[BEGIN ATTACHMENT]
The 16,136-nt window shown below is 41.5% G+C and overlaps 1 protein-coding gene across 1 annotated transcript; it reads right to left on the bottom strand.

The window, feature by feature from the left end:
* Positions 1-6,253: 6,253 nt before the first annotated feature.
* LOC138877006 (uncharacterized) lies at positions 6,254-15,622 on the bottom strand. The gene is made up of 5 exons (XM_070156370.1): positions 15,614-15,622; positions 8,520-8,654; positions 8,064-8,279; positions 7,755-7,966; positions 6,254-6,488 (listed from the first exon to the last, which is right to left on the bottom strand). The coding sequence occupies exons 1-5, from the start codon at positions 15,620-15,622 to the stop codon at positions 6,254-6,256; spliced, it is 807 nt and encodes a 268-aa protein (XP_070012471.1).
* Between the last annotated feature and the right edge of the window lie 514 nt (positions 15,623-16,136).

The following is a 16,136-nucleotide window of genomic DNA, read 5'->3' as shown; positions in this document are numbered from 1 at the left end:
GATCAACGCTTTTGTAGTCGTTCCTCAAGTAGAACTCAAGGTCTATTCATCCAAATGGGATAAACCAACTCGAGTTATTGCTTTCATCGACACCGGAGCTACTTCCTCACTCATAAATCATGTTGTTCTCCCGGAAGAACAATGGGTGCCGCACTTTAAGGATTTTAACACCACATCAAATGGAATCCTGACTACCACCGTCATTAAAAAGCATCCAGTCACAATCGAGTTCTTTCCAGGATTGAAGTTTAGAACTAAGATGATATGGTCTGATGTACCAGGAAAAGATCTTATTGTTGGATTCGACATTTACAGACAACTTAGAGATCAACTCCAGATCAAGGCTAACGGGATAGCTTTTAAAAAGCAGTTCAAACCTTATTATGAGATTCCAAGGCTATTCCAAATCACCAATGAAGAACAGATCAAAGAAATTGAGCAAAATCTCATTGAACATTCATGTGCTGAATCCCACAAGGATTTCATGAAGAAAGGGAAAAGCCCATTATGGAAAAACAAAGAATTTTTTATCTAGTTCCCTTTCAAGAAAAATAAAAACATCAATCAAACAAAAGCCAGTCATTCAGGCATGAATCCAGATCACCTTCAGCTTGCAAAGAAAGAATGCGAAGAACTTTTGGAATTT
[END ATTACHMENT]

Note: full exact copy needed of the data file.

The 16,136-nt window shown below is 41.5% G+C and overlaps 1 protein-coding gene across 1 annotated transcript; it reads right to left on the bottom strand.

The window, feature by feature from the left end:
* Positions 1-6,253: 6,253 nt before the first annotated feature.
* LOC138877006 (uncharacterized) lies at positions 6,254-15,622 on the bottom strand. The gene is made up of 5 exons (XM_070156370.1): positions 15,614-15,622; positions 8,520-8,654; positions 8,064-8,279; positions 7,755-7,966; positions 6,254-6,488 (listed from the first exon to the last, which is right to left on the bottom strand). The coding sequence occupies exons 1-5, from the start codon at positions 15,620-15,622 to the stop codon at positions 6,254-6,256; spliced, it is 807 nt and encodes a 268-aa protein (XP_070012471.1).
* Between the last annotated feature and the right edge of the window lie 514 nt (positions 15,623-16,136).

The following is a 16,136-nucleotide window of genomic DNA, read 5'->3' as shown; positions in this document are numbered from 1 at the left end:
GATCAACGCTTTTGTAGTCGTTCCTCAAGTAGAACTCAAGGTCTATTCATCCAAATGGGATAAACCAACTCGAGTTATTGCTTTCATCGACACCGGAGCTACTTCCTCACTCATAAATCATGTTGTTCTCCCGGAAGAACAATGGGTGCCGCACTTTAAGGATTTTAACACCACATCAAATGGAATCCTGACTACCACCGTCATTAAAAAGCATCCAGTCACAATCGAGTTCTTTCCAGGATTGAAGTTTAGAACTAAGATGATATGGTCTGATGTACCAGGAAAAGATCTTATTGTTGGATTCGACATTTACAGACAACTTAGAGATCAACTCCAGATCAAGGCTAACGGGATAGCTTTTAAAAAGCAGTTCAAACCTTATTATGAGATTCCAAGGCTATTCCAAATCACCAATGAAGAACAGATCAAAGAAATTGAGCAAAATCTCATTGAACATTCATGTGCTGAATCCCACAAGGATTTCATGAAGAAAGGGAAAAGCCCATTATGGAAAAACAAAGAATTTTTTATCTAGTTCCCTTTCAAGAAAAATAAAAACATCAATCAAACAAAAGCCAGTCATTCAGGCATGAATCCAGATCACCTTCAGCTTGCAAAGAAAGAATGCGAAGAACTTTTGGAATTT